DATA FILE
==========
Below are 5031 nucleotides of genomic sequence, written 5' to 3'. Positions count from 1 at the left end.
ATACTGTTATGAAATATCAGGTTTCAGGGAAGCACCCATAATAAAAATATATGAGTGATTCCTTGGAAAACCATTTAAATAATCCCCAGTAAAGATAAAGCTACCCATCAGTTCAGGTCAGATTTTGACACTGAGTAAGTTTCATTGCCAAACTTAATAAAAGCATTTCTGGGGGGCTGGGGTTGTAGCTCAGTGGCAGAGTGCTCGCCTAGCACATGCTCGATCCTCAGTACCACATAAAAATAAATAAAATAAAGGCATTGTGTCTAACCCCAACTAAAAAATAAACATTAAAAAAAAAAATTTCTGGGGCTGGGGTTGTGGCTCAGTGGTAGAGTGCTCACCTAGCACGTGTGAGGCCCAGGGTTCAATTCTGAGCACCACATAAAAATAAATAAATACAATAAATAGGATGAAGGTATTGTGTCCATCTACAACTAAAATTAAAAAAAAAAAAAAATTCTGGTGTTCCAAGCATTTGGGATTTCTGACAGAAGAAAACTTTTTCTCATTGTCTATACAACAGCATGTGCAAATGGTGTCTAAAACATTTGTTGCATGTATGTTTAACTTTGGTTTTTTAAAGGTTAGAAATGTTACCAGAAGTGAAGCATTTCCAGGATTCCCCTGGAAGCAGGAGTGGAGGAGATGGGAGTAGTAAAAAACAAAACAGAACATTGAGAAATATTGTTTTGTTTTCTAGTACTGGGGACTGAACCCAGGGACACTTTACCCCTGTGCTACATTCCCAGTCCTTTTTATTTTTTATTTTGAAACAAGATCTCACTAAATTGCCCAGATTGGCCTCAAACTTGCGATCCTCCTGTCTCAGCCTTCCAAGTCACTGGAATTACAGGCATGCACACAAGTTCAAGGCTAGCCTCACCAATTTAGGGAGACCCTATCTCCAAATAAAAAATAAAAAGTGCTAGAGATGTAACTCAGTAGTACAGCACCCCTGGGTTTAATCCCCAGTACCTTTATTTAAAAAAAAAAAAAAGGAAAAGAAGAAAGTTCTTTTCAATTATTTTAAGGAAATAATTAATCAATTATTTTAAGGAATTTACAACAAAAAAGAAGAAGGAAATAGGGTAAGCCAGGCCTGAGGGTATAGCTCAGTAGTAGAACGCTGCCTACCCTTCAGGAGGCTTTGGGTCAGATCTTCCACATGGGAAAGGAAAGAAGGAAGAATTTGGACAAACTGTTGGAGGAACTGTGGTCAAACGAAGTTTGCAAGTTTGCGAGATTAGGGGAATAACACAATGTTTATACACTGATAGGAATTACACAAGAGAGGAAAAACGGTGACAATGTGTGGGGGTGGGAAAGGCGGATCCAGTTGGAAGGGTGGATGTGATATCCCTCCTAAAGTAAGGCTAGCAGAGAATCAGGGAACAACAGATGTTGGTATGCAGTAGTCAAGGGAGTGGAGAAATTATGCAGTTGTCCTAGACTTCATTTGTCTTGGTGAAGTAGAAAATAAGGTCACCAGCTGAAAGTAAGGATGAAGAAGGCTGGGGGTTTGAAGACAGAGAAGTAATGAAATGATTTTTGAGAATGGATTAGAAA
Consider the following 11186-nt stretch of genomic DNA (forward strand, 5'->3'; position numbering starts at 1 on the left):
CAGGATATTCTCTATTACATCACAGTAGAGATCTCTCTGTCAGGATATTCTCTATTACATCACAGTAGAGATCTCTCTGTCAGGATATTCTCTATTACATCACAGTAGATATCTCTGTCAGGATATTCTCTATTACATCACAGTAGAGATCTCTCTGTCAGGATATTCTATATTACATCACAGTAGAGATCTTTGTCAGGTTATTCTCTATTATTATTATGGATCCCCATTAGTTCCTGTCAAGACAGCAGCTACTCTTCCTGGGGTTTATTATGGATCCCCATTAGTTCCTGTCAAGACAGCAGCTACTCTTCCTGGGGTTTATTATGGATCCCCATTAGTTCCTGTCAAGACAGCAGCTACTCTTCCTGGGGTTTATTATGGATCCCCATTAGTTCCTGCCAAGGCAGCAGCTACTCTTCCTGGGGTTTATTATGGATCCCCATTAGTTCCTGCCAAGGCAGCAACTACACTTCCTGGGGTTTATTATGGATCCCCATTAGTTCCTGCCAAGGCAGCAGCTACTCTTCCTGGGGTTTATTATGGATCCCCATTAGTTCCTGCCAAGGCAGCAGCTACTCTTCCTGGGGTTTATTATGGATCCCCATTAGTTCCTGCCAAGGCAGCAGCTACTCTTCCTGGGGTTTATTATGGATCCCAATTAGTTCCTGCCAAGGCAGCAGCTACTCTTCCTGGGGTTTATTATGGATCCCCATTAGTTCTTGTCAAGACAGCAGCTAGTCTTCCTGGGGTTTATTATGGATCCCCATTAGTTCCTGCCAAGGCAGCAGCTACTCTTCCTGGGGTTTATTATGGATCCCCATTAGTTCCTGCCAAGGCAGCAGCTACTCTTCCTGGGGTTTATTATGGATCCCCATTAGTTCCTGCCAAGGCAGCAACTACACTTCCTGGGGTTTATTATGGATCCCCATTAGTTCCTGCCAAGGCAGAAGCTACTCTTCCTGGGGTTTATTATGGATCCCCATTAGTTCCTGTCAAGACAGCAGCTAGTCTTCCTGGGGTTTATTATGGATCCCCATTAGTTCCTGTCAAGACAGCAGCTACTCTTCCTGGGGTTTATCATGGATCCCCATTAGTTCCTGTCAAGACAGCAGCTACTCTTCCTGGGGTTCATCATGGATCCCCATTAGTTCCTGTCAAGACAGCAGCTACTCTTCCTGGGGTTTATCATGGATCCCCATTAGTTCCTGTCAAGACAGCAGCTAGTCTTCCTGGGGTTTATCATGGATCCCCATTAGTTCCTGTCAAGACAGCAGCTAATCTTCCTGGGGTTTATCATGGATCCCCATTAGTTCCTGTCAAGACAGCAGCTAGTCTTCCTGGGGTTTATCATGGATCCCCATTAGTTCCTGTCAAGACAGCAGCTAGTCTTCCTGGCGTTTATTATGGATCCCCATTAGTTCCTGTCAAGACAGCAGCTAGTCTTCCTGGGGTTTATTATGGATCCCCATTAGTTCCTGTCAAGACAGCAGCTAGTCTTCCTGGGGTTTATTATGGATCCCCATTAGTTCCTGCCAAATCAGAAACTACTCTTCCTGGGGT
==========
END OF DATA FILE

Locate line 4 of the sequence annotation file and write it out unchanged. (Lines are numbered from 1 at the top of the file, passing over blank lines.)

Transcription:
CAGGATATTCTCTATTACATCACAGTAGAGATCTCTCTGTCAGGATATTCTCTATTACATCACAGTAGAGATCTCTCTGTCAGGATATTCTCTATTACATCACAGTAGATATCTCTGTCAGGATATTCTCTATTACATCACAGTAGAGATCTCTCTGTCAGGATATTCTATATTACATCACAGTAGAGATCTTTGTCAGGTTATTCTCTATTATTATTATGGATCCCCATTAGTTCCTGTCAAGACAGCAGCTACTCTTCCTGGGGTTTATTATGGATCCCCATTAGTTCCTGTCAAGACAGCAGCTACTCTTCCTGGGGTTTATTATGGATCCCCATTAGTTCCTGTCAAGACAGCAGCTACTCTTCCTGGGGTTTATTATGGATCCCCATTAGTTCCTGCCAAGGCAGCAGCTACTCTTCCTGGGGTTTATTATGGATCCCCATTAGTTCCTGCCAAGGCAGCAACTACACTTCCTGGGGTTTATTATGGATCCCCATTAGTTCCTGCCAAGGCAGCAGCTACTCTTCCTGGGGTTTATTATGGATCCCCATTAGTTCCTGCCAAGGCAGCAGCTACTCTTCCTGGGGTTTATTATGGATCCCCATTAGTTCCTGCCAAGGCAGCAGCTACTCTTCCTGGGGTTTATTATGGATCCCAATTAGTTCCTGCCAAGGCAGCAGCTACTCTTCCTGGGGTTTATTATGGATCCCCATTAGTTCTTGTCAAGACAGCAGCTAGTCTTCCTGGGGTTTATTATGGATCCCCATTAGTTCCTGCCAAGGCAGCAGCTACTCTTCCTGGGGTTTATTATGGATCCCCATTAGTTCCTGCCAAGGCAGCAGCTACTCTTCCTGGGGTTTATTATGGATCCCCATTAGTTCCTGCCAAGGCAGCAACTACACTTCCTGGGGTTTATTATGGATCCCCATTAGTTCCTGCCAAGGCAGAAGCTACTCTTCCTGGGGTTTATTATGGATCCCCATTAGTTCCTGTCAAGACAGCAGCTAGTCTTCCTGGGGTTTATTATGGATCCCCATTAGTTCCTGTCAAGACAGCAGCTACTCTTCCTGGGGTTTATCATGGATCCCCATTAGTTCCTGTCAAGACAGCAGCTACTCTTCCTGGGGTTCATCATGGATCCCCATTAGTTCCTGTCAAGACAGCAGCTACTCTTCCTGGGGTTTATCATGGATCCCCATTAGTTCCTGTCAAGACAGCAGCTAGTCTTCCTGGGGTTTATCATGGATCCCCATTAGTTCCTGTCAAGACAGCAGCTAATCTTCCTGGGGTTTATCATGGATCCCCATTAGTTCCTGTCAAGACAGCAGCTAGTCTTCCTGGGGTTTATCATGGATCCCCATTAGTTCCTGTCAAGACAGCAGCTAGTCTTCCTGGCGTTTATTATGGATCCCCATTAGTTCCTGTCAAGACAGCAGCTAGTCTTCCTGGGGTTTATTATGGATCCCCATTAGTTCCTGTCAAGACAGCAGCTAGTCTTCCTGGGGTTTATTATGGATCCCCATTAGTTCCTGCCAAATCAGAAACTACTCTTCCTGGGGT